In my humble opinion, the greatest thing about America is that we are able to critique where America needs to be better. That’s not a right afforded to everyone in the world. It’s a right that many Americans have fought for, and one that I take to heart. There are problems in America. We are not perfect. We have stories to share and differences to be heard. We can do things better on many fronts. Isn’t it our job as citizens to make that happen? And isn’t it our job as humans to recognize that our freedoms mean there will always be people who disagree with us, and celebrating the centrist reconciliation is not something to scoff at? When we look at the supposed utopias of literature’s The Handmaid’s Tale or The Giver, isn’t there something we are supposed to learn from art about what society would be like if we only lived in a place where one set of ideals were enforced? The similarities between those places – where there is no CHOICE – and the reality of life for people like Malala fighting the Taliban simply by going to school strike a chord that frightens me.
I know there are many citizens who say protesting the flag is off limits, and I respect that opinion. However, it’s an opinion. But this is not really about the flag. To say that my father was protesting the flag misses the point that he believed with his whole heart that his government participated in an unjust war. To say athletes are kneeling for the national anthem and disrespecting the flag is missing the point that they are asking us to recognize that something else is wrong. They have a stage, and they using it to bring light to an issue that is so important to them and makes them so passionate, that they are willing to endure national criticism and the spotlight of negativity in order to bring attention to the issue. Rosa Parks didn’t stay seated in the bus because she was protesting the bus schedule, just as the men and women who participated in peaceful sit-ins in Greensboro weren’t protesting the lunch menu – they wanted to be able to sit at the “whites only” counter at Woolworths. This emotion is something deeper and scarier and harder. We might not like how they get our attention, but once they have it, perhaps we could lend an ear. We hear you. We see you. We recognize what you are doing. Let’s break bread together and talk it through, with kindness and respect, which is what we should all do, all the time.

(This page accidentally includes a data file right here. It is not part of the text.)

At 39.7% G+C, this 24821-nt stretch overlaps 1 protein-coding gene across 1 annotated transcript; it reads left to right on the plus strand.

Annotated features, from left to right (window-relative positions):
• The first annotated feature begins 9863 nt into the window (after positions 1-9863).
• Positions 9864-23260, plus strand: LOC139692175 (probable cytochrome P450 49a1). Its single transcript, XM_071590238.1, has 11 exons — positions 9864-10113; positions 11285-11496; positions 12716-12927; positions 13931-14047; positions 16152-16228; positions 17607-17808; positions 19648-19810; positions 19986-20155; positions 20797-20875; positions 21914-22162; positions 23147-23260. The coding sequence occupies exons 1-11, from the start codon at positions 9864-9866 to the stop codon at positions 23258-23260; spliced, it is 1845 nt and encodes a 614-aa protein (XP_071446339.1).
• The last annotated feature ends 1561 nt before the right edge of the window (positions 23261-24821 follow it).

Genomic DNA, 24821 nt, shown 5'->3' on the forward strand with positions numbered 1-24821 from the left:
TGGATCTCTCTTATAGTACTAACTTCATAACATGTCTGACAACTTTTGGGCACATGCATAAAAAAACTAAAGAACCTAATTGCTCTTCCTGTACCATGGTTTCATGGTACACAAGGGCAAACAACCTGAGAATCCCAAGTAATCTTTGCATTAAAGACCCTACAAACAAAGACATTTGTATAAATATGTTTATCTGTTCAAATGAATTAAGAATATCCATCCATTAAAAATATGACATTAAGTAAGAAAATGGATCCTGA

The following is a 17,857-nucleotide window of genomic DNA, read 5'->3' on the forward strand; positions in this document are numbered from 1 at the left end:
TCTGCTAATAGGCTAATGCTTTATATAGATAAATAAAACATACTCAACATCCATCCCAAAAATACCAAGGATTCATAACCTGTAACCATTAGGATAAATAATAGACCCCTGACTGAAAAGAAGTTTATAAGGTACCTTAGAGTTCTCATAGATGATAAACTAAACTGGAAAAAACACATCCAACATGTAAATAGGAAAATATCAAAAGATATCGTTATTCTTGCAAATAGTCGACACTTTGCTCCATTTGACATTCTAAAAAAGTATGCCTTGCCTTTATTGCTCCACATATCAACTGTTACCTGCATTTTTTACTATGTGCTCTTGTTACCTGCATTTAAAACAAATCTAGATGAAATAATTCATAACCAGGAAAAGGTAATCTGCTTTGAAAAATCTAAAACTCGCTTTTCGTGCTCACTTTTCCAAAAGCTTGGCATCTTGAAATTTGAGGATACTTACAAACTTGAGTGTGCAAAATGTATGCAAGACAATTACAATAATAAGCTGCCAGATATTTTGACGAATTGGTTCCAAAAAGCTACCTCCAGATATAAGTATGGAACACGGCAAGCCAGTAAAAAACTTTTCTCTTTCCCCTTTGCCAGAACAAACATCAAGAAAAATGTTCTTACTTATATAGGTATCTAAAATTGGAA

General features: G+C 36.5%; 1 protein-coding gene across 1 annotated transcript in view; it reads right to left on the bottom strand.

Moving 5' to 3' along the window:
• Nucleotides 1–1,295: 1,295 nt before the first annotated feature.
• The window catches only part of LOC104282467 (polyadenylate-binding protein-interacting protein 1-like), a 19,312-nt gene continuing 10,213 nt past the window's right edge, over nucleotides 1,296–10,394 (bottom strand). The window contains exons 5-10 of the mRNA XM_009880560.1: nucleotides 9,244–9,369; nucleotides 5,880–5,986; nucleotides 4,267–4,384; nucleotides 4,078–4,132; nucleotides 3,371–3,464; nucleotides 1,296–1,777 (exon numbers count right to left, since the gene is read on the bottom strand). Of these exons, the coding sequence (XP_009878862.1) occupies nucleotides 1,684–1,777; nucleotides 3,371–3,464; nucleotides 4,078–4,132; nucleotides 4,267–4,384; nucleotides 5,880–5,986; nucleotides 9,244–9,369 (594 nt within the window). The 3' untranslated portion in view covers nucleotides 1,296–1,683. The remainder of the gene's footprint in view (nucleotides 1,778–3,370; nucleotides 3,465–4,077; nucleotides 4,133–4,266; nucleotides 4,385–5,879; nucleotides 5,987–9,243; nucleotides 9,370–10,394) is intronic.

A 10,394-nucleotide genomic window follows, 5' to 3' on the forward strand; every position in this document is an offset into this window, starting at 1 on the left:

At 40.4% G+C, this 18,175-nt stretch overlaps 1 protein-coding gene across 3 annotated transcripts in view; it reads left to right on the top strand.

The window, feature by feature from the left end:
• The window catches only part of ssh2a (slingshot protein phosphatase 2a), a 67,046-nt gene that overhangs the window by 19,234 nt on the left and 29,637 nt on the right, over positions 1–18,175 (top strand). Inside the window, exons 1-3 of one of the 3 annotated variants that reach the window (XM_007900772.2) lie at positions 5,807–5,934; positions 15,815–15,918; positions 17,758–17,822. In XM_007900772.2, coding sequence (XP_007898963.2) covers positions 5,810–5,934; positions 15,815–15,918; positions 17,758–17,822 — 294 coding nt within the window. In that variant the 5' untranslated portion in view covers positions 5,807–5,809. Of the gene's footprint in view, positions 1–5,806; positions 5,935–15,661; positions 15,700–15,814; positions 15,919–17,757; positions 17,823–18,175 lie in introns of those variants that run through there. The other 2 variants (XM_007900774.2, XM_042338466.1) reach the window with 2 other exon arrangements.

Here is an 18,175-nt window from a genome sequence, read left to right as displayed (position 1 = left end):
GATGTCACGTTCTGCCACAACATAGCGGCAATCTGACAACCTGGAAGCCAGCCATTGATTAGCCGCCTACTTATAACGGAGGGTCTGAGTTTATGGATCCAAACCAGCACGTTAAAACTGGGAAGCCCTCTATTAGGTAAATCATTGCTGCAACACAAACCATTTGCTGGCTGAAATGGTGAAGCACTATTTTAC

Whether you choose to stand, kneel, fold the flag into a tight triangle or mail its stamp upside down, as an American that is your choice. Let’s all respect each other in the process. Too much blood has been shed for us not to appreciate that it was given for freedom of speech and of ideas, whatever they might be, and whether you agree with them or not. To me, America is great when we agree to disagree, and then go break bread together, and find the part in the middle where we have commonalities. It’s our job as citizens to make our country better for the next generation. Not a just a place more like our own selves – but a better place for all.